The first step in evaluating IP risks is to perform a search to determine if someone else has registered or is using the franchisor’s IP. If others are already using or have registered the IP, the franchisor may face a costly and lengthy fight with the users and registrants.
The third concern of an international franchisor should be to determine whether the local laws and legal system will allow the franchisor to collect and keep the benefits of the bargain it strikes in its franchise agreements. Are franchise agreements enforceable as written? Will courts efficiently enforce agreements and arbitral awards granted elsewhere, or will a franchisor or its master franchisee confront years in court before they can expect to recover fees owed?
Can the franchisor easily collect full benefit of the fees the franchisee has agreed to pay, or will withholding taxes take a big bite out of payments? Do exchange controls or currency restrictions limit payment in the currency specified in the agreement? Do they limit the full amount of fees that may be sent out of the country? Is the process of obtaining payment approvals so cumbersome that compliance burdens will lead franchisees to shirk payment obligations? Are all requisite trademark registrations and payment permits in place so that the franchisee can actually send payments to the franchisor? If not, how long will it take to obtain the necessary approvals?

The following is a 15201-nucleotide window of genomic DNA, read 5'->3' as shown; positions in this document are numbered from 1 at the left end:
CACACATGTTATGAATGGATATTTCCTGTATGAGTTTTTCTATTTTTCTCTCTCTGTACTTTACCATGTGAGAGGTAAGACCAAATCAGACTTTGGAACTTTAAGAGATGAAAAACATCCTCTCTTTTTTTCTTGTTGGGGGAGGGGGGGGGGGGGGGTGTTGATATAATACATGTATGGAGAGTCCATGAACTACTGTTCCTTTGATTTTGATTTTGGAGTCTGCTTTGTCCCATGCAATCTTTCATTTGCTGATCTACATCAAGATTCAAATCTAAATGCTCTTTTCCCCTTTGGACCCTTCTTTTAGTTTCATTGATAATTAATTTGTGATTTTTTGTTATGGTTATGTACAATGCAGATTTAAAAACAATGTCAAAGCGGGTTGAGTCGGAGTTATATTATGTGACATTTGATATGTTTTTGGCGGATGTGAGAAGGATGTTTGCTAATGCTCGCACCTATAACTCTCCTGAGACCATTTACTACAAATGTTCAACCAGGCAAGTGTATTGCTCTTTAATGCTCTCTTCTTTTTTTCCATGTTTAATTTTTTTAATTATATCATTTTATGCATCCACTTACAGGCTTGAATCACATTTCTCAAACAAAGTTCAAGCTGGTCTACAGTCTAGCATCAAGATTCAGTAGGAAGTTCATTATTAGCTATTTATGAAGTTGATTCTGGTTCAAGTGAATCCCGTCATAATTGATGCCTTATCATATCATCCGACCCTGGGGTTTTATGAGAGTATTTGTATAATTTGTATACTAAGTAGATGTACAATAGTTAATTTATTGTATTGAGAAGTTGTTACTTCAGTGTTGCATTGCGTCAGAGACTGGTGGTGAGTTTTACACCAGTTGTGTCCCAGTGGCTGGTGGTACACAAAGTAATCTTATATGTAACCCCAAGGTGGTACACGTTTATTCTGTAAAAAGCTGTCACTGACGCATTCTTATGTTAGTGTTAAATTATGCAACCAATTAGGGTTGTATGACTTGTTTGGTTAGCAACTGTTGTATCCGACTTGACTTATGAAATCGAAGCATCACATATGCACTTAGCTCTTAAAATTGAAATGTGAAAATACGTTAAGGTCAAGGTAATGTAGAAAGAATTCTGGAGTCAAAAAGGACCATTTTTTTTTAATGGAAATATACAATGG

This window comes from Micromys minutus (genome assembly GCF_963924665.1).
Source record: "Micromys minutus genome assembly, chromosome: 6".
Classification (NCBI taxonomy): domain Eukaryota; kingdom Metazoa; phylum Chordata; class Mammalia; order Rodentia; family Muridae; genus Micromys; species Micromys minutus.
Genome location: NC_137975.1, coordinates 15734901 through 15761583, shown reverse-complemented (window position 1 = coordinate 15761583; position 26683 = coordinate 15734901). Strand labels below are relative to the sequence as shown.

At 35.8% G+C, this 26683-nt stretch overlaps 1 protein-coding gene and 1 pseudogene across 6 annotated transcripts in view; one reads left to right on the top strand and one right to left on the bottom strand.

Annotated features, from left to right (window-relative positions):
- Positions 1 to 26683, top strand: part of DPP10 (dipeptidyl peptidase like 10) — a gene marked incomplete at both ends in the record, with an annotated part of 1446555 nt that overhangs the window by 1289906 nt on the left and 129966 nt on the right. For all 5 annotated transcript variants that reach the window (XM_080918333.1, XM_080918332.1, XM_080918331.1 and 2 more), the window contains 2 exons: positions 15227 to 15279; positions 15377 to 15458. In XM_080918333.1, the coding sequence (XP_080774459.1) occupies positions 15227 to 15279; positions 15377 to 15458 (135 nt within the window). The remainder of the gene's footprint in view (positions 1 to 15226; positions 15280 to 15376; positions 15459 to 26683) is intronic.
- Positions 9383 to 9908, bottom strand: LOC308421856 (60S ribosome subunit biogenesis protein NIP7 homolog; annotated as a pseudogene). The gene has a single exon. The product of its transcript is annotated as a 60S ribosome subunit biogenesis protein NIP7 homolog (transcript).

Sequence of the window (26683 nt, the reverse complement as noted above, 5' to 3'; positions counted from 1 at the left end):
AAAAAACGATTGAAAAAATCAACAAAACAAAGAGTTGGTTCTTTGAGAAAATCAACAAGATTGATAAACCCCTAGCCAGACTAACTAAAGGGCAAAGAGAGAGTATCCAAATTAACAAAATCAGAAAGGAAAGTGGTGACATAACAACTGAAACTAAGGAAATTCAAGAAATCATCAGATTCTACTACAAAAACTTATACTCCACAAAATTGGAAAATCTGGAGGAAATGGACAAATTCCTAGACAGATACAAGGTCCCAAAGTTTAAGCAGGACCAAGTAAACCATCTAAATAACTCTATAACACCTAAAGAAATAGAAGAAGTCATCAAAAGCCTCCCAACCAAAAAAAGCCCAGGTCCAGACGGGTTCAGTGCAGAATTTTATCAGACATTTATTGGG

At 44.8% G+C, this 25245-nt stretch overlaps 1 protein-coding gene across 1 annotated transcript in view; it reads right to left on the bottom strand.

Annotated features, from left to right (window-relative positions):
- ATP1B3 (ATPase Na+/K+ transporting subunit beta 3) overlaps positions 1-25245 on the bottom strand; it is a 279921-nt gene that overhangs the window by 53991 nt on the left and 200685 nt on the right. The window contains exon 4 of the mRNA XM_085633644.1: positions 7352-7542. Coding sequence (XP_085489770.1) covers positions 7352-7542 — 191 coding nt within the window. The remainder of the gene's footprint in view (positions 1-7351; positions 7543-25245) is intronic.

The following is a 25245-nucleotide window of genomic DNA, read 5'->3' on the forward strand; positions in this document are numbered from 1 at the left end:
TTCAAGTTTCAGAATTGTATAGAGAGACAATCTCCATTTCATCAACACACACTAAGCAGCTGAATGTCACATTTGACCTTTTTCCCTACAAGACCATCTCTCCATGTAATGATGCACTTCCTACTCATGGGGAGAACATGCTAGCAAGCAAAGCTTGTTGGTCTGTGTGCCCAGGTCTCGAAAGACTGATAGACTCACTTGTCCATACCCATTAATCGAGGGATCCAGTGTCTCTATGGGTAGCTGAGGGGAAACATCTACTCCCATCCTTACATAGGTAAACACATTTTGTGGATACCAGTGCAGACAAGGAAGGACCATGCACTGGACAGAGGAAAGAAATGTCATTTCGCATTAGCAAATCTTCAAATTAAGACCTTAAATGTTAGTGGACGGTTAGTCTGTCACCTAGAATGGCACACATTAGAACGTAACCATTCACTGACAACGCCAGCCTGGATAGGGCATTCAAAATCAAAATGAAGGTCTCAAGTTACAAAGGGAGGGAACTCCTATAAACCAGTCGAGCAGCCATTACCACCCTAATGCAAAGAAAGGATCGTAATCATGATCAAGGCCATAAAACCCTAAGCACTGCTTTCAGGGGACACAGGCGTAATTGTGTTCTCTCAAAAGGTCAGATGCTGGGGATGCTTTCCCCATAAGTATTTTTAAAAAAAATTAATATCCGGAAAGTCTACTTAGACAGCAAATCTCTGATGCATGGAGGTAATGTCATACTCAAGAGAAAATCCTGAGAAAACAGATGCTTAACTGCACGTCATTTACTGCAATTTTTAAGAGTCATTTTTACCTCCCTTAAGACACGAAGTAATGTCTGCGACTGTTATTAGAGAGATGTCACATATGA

The fourth concern is whether the franchisee will be able to obtain the furniture, fixtures, equipment, supplies and inventory needed to carry on the business in compliance with the franchisor’s standards. Will local laws require use of products sourced locally, even if the franchises are retail outlets that primarily sell products sourced in other countries? Will laws regulate products contents, or labeling restrict importation of the products generally used in the franchise program? Will duties be imposed upon imported products that will make their use or sale too expensive?
Wise franchisors will obtain answers to their questions before deciding whether to do business in a country, regardless of the qualifications of a prospective franchisee. They will not spend weeks negotiating with the perfect candidate only to learn that legal or regulatory issues either cannot be overcome or will impose such costs that entering into a franchise relationship in the country would be too costly.